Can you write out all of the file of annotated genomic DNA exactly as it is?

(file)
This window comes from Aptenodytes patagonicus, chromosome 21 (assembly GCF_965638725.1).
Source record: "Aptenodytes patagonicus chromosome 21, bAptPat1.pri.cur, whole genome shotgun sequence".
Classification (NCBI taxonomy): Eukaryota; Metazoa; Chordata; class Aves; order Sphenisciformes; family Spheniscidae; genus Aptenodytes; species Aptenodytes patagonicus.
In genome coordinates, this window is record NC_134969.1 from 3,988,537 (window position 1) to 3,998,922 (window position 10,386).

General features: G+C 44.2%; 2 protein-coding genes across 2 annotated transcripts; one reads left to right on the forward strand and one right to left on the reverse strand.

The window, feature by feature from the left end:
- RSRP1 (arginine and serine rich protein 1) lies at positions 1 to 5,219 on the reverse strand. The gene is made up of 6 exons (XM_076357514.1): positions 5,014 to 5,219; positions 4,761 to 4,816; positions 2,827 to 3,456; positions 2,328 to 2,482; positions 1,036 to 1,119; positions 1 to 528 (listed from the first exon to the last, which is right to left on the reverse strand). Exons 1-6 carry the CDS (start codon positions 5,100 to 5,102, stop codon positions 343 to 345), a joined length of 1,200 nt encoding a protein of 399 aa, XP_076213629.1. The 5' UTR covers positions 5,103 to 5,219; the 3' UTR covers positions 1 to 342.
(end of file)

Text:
This window comes from Aptenodytes patagonicus, chromosome 21 (assembly GCF_965638725.1).
Source record: "Aptenodytes patagonicus chromosome 21, bAptPat1.pri.cur, whole genome shotgun sequence".
Classification (NCBI taxonomy): Eukaryota; Metazoa; Chordata; class Aves; order Sphenisciformes; family Spheniscidae; genus Aptenodytes; species Aptenodytes patagonicus.
In genome coordinates, this window is record NC_134969.1 from 3,988,537 (window position 1) to 3,998,922 (window position 10,386).

General features: G+C 44.2%; 2 protein-coding genes across 2 annotated transcripts; one reads left to right on the forward strand and one right to left on the reverse strand.

The window, feature by feature from the left end:
- RSRP1 (arginine and serine rich protein 1) lies at positions 1 to 5,219 on the reverse strand. The gene is made up of 6 exons (XM_076357514.1): positions 5,014 to 5,219; positions 4,761 to 4,816; positions 2,827 to 3,456; positions 2,328 to 2,482; positions 1,036 to 1,119; positions 1 to 528 (listed from the first exon to the last, which is right to left on the reverse strand). Exons 1-6 carry the CDS (start codon positions 5,100 to 5,102, stop codon positions 343 to 345), a joined length of 1,200 nt encoding a protein of 399 aa, XP_076213629.1. The 5' UTR covers positions 5,103 to 5,219; the 3' UTR covers positions 1 to 342.